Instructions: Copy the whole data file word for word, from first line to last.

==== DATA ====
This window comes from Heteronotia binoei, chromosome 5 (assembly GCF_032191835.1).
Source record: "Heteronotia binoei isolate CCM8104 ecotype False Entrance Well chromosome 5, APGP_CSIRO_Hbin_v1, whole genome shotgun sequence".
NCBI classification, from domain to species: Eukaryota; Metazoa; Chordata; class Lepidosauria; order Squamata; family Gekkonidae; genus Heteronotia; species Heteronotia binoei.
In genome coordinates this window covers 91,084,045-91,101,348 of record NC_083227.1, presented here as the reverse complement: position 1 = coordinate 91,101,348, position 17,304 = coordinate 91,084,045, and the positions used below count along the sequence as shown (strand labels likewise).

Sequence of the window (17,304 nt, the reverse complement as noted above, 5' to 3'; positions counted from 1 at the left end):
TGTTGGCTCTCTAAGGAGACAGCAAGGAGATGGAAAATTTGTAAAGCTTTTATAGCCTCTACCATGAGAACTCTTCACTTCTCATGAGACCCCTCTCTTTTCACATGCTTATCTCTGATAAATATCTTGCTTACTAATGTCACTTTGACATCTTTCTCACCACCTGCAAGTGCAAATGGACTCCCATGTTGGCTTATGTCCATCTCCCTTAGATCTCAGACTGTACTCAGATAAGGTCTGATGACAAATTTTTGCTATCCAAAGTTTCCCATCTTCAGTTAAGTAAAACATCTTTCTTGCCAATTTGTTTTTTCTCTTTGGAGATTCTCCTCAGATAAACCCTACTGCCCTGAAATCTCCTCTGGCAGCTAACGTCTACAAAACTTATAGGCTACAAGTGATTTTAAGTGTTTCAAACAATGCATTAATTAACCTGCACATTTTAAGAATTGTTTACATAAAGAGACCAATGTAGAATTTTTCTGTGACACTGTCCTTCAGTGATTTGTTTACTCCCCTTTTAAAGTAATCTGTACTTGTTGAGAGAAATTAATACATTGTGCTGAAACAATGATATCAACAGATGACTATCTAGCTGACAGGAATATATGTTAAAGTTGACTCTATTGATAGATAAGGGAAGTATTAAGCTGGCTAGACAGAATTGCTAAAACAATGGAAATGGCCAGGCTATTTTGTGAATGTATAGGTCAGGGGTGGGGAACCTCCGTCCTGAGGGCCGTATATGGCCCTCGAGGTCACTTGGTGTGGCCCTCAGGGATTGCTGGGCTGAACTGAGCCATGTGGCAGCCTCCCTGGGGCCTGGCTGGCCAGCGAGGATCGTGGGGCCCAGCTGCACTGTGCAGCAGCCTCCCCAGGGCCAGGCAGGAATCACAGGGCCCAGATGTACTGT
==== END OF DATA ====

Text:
This window comes from Heteronotia binoei, chromosome 5 (assembly GCF_032191835.1).
Source record: "Heteronotia binoei isolate CCM8104 ecotype False Entrance Well chromosome 5, APGP_CSIRO_Hbin_v1, whole genome shotgun sequence".
NCBI classification, from domain to species: Eukaryota; Metazoa; Chordata; class Lepidosauria; order Squamata; family Gekkonidae; genus Heteronotia; species Heteronotia binoei.
In genome coordinates this window covers 91,084,045-91,101,348 of record NC_083227.1, presented here as the reverse complement: position 1 = coordinate 91,101,348, position 17,304 = coordinate 91,084,045, and the positions used below count along the sequence as shown (strand labels likewise).

Sequence of the window (17,304 nt, the reverse complement as noted above, 5' to 3'; positions counted from 1 at the left end):
TGTTGGCTCTCTAAGGAGACAGCAAGGAGATGGAAAATTTGTAAAGCTTTTATAGCCTCTACCATGAGAACTCTTCACTTCTCATGAGACCCCTCTCTTTTCACATGCTTATCTCTGATAAATATCTTGCTTACTAATGTCACTTTGACATCTTTCTCACCACCTGCAAGTGCAAATGGACTCCCATGTTGGCTTATGTCCATCTCCCTTAGATCTCAGACTGTACTCAGATAAGGTCTGATGACAAATTTTTGCTATCCAAAGTTTCCCATCTTCAGTTAAGTAAAACATCTTTCTTGCCAATTTGTTTTTTCTCTTTGGAGATTCTCCTCAGATAAACCCTACTGCCCTGAAATCTCCTCTGGCAGCTAACGTCTACAAAACTTATAGGCTACAAGTGATTTTAAGTGTTTCAAACAATGCATTAATTAACCTGCACATTTTAAGAATTGTTTACATAAAGAGACCAATGTAGAATTTTTCTGTGACACTGTCCTTCAGTGATTTGTTTACTCCCCTTTTAAAGTAATCTGTACTTGTTGAGAGAAATTAATACATTGTGCTGAAACAATGATATCAACAGATGACTATCTAGCTGACAGGAATATATGTTAAAGTTGACTCTATTGATAGATAAGGGAAGTATTAAGCTGGCTAGACAGAATTGCTAAAACAATGGAAATGGCCAGGCTATTTTGTGAATGTATAGGTCAGGGGTGGGGAACCTCCGTCCTGAGGGCCGTATATGGCCCTCGAGGTCACTTGGTGTGGCCCTCAGGGATTGCTGGGCTGAACTGAGCCATGTGGCAGCCTCCCTGGGGCCTGGCTGGCCAGCGAGGATCGTGGGGCCCAGCTGCACTGTGCAGCAGCCTCCCCAGGGCCAGGCAGGAATCACAGGGCCCAGATGTACTGT